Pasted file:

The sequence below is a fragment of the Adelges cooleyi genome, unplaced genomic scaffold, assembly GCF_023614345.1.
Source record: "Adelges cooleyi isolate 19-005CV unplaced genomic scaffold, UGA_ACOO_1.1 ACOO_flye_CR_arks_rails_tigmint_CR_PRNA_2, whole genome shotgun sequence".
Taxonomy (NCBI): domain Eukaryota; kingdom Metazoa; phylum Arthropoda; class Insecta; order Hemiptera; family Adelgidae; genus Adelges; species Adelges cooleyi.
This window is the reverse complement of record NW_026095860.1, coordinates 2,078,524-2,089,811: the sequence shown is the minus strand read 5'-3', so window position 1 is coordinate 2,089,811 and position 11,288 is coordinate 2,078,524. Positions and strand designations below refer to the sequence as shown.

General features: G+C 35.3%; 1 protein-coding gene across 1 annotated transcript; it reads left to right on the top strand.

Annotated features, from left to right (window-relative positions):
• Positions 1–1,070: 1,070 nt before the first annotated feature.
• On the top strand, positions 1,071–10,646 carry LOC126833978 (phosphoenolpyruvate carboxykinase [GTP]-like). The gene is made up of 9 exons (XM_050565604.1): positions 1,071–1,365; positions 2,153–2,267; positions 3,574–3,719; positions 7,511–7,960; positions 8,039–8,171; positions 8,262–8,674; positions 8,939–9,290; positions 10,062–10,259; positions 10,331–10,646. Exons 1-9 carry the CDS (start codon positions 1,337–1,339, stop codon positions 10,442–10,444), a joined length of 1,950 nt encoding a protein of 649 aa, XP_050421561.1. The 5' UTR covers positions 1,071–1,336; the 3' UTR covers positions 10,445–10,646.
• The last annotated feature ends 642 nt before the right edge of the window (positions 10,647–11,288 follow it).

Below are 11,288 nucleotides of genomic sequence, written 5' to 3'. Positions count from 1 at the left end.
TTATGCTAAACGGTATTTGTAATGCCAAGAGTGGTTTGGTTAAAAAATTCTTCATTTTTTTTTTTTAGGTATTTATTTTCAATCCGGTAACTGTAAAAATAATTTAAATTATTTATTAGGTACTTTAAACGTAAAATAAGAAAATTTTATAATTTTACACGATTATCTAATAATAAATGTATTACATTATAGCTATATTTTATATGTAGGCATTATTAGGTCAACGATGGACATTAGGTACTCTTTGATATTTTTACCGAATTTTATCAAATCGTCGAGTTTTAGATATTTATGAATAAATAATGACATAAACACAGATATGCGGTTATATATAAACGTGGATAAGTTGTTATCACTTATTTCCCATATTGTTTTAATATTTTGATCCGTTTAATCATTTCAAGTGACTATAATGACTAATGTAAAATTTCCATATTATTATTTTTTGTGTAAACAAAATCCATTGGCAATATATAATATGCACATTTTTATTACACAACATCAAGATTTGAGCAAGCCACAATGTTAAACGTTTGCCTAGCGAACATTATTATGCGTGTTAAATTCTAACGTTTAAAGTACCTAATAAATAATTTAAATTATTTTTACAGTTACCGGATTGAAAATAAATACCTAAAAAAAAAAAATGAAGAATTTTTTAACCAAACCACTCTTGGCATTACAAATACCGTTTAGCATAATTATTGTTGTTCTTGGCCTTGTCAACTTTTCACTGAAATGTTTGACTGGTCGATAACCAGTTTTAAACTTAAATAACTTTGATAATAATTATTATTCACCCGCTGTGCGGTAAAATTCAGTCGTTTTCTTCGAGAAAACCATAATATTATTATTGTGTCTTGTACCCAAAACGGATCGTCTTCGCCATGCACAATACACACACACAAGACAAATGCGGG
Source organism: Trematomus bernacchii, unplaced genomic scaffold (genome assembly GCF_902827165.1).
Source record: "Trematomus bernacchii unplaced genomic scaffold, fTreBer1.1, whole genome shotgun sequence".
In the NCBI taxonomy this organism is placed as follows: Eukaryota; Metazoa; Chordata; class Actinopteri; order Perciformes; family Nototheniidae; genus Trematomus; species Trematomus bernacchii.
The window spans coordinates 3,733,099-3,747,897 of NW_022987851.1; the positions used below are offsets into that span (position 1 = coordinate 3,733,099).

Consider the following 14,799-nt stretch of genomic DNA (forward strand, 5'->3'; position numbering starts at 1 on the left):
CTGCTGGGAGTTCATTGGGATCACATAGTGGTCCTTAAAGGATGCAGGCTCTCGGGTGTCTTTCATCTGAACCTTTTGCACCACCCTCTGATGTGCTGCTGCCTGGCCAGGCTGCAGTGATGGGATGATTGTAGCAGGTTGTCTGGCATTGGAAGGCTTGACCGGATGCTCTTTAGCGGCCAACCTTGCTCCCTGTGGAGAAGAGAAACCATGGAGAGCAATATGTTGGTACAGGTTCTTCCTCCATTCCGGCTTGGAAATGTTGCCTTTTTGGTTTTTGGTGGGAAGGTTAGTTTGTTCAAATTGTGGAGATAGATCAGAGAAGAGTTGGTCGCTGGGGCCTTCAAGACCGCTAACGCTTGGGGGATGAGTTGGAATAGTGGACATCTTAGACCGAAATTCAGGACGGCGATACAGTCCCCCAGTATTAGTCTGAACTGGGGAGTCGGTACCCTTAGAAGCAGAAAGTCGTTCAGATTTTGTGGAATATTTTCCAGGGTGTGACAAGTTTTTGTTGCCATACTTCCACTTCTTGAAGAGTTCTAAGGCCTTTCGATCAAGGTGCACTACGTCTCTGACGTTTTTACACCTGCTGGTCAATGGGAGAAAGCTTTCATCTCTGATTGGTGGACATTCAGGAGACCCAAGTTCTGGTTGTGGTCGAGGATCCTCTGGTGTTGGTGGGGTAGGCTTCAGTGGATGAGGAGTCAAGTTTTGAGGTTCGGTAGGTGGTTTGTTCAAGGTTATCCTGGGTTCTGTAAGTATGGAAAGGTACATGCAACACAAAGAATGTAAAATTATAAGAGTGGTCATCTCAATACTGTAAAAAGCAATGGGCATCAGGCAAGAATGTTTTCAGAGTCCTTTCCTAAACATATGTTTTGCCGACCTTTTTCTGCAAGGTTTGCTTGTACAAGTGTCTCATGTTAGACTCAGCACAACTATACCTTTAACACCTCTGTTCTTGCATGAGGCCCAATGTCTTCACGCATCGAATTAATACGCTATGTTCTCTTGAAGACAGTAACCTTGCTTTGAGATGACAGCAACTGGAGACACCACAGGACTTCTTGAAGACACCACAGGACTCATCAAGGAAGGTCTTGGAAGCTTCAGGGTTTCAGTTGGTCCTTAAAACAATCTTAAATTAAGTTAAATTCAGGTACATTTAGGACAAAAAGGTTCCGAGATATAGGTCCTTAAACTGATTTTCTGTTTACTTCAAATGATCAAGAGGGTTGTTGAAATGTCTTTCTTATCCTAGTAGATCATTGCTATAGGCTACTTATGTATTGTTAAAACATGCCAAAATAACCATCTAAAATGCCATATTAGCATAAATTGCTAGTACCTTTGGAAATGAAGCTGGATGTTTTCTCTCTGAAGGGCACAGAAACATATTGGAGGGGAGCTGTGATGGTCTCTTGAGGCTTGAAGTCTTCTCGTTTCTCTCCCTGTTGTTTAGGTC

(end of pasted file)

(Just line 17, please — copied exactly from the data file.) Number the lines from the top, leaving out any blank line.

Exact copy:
CTGCTGGGAGTTCATTGGGATCACATAGTGGTCCTTAAAGGATGCAGGCTCTCGGGTGTCTTTCATCTGAACCTTTTGCACCACCCTCTGATGTGCTGCTGCCTGGCCAGGCTGCAGTGATGGGATGATTGTAGCAGGTTGTCTGGCATTGGAAGGCTTGACCGGATGCTCTTTAGCGGCCAACCTTGCTCCCTGTGGAGAAGAGAAACCATGGAGAGCAATATGTTGGTACAGGTTCTTCCTCCATTCCGGCTTGGAAATGTTGCCTTTTTGGTTTTTGGTGGGAAGGTTAGTTTGTTCAAATTGTGGAGATAGATCAGAGAAGAGTTGGTCGCTGGGGCCTTCAAGACCGCTAACGCTTGGGGGATGAGTTGGAATAGTGGACATCTTAGACCGAAATTCAGGACGGCGATACAGTCCCCCAGTATTAGTCTGAACTGGGGAGTCGGTACCCTTAGAAGCAGAAAGTCGTTCAGATTTTGTGGAATATTTTCCAGGGTGTGACAAGTTTTTGTTGCCATACTTCCACTTCTTGAAGAGTTCTAAGGCCTTTCGATCAAGGTGCACTACGTCTCTGACGTTTTTACACCTGCTGGTCAATGGGAGAAAGCTTTCATCTCTGATTGGTGGACATTCAGGAGACCCAAGTTCTGGTTGTGGTCGAGGATCCTCTGGTGTTGGTGGGGTAGGCTTCAGTGGATGAGGAGTCAAGTTTTGAGGTTCGGTAGGTGGTTTGTTCAAGGTTATCCTGGGTTCTGTAAGTATGGAAAGGTACATGCAACACAAAGAATGTAAAATTATAAGAGTGGTCATCTCAATACTGTAAAAAGCAATGGGCATCAGGCAAGAATGTTTTCAGAGTCCTTTCCTAAACATATGTTTTGCCGACCTTTTTCTGCAAGGTTTGCTTGTACAAGTGTCTCATGTTAGACTCAGCACAACTATACCTTTAACACCTCTGTTCTTGCATGAGGCCCAATGTCTTCACGCATCGAATTAATACGCTATGTTCTCTTGAAGACAGTAACCTTGCTTTGAGATGACAGCAACTGGAGACACCACAGGACTTCTTGAAGACACCACAGGACTCATCAAGGAAGGTCTTGGAAGCTTCAGGGTTTCAGTTGGTCCTTAAAACAATCTTAAATTAAGTTAAATTCAGGTACATTTAGGACAAAAAGGTTCCGAGATATAGGTCCTTAAACTGATTTTCTGTTTACTTCAAATGATCAAGAGGGTTGTTGAAATGTCTTTCTTATCCTAGTAGATCATTGCTATAGGCTACTTATGTATTGTTAAAACATGCCAAAATAACCATCTAAAATGCCATATTAGCATAAATTGCTAGTACCTTTGGAAATGAAGCTGGATGTTTTCTCTCTGAAGGGCACAGAAACATATTGGAGGGGAGCTGTGATGGTCTCTTGAGGCTTGAAGTCTTCTCGTTTCTCTCCCTGTTGTTTAGGTC